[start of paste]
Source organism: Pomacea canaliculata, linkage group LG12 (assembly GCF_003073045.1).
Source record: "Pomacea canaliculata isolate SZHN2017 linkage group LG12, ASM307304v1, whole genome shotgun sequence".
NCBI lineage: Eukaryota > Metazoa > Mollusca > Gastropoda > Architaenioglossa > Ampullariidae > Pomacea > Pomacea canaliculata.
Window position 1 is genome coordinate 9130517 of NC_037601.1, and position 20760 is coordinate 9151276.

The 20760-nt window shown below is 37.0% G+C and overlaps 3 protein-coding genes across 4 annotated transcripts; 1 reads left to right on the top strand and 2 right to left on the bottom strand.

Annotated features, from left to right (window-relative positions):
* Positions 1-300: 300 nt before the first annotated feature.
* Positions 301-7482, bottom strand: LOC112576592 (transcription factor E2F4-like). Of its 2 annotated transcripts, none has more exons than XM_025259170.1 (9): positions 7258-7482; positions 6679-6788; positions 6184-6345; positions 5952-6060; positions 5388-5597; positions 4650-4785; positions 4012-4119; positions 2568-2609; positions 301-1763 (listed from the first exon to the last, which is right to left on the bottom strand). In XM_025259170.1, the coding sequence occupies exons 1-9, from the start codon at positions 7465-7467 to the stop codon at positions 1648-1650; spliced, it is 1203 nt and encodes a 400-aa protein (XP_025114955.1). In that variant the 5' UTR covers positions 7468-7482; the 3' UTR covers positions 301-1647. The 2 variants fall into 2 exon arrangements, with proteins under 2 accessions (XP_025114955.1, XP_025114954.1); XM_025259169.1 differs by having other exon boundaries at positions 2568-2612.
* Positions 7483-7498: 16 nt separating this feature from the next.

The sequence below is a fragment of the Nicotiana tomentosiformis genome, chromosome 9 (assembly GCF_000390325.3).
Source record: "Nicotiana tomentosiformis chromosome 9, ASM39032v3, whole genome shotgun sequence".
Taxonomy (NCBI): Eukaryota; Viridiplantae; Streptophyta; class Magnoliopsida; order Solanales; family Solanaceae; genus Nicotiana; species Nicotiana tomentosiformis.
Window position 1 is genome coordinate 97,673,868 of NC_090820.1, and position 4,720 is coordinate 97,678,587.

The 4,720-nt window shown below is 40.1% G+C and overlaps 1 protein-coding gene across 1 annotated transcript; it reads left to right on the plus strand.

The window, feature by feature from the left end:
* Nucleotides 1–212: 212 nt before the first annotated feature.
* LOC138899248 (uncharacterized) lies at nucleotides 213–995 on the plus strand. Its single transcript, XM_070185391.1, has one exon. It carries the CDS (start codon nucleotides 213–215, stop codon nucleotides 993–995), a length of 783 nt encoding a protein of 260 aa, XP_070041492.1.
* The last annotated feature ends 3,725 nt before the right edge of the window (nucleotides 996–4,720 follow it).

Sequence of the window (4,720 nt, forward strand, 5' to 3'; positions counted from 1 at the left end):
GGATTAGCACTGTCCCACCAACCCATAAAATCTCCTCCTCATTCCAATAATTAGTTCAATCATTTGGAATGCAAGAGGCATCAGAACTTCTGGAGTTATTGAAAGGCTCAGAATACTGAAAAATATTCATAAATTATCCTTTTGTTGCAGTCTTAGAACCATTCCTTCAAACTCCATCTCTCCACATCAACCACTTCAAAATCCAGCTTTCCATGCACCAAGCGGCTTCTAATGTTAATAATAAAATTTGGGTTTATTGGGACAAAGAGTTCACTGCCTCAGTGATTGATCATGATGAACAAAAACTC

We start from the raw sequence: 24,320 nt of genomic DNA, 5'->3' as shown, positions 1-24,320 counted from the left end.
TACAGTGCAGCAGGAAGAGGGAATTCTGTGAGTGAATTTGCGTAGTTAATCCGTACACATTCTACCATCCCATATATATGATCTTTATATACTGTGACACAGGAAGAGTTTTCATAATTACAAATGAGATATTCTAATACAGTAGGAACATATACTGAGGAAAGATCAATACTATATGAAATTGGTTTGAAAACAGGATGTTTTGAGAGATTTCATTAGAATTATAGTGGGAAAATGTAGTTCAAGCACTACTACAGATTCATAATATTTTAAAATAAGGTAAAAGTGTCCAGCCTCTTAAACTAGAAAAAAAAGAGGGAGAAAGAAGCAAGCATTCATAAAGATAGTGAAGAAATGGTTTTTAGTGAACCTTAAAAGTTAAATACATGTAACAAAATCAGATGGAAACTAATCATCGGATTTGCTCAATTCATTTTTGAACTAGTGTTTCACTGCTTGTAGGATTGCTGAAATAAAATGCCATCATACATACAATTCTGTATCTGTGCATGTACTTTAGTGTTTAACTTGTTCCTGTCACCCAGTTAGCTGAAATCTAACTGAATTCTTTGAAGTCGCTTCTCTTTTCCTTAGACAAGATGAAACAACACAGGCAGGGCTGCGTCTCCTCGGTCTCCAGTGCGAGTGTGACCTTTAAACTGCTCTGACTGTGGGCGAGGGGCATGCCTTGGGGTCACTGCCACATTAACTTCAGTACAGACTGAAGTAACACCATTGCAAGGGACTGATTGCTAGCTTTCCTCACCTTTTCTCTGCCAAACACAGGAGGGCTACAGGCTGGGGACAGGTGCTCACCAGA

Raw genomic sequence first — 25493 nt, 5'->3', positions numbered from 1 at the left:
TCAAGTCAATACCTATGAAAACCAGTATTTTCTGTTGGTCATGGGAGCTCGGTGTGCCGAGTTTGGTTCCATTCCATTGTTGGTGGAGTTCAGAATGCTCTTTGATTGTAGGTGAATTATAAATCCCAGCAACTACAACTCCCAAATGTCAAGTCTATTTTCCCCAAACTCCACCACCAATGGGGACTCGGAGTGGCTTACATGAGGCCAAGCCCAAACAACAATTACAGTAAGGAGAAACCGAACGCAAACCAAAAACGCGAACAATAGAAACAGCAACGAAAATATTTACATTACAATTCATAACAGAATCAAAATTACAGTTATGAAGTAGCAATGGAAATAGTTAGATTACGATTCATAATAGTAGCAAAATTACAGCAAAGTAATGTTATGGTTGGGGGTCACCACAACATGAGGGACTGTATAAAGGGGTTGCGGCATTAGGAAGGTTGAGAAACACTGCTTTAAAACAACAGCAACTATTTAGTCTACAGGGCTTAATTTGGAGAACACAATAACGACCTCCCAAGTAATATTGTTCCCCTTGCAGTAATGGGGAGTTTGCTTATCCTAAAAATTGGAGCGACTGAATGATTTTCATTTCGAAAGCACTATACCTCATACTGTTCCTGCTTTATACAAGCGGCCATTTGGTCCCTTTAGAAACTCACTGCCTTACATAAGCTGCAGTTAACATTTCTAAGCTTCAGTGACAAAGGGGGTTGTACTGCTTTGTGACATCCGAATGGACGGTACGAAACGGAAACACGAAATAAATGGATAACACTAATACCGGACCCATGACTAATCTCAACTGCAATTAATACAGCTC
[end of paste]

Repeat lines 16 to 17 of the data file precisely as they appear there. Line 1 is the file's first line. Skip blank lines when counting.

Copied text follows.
* Nucleotides 1–212: 212 nt before the first annotated feature.
* LOC138899248 (uncharacterized) lies at nucleotides 213–995 on the plus strand. Its single transcript, XM_070185391.1, has one exon. It carries the CDS (start codon nucleotides 213–215, stop codon nucleotides 993–995), a length of 783 nt encoding a protein of 260 aa, XP_070041492.1.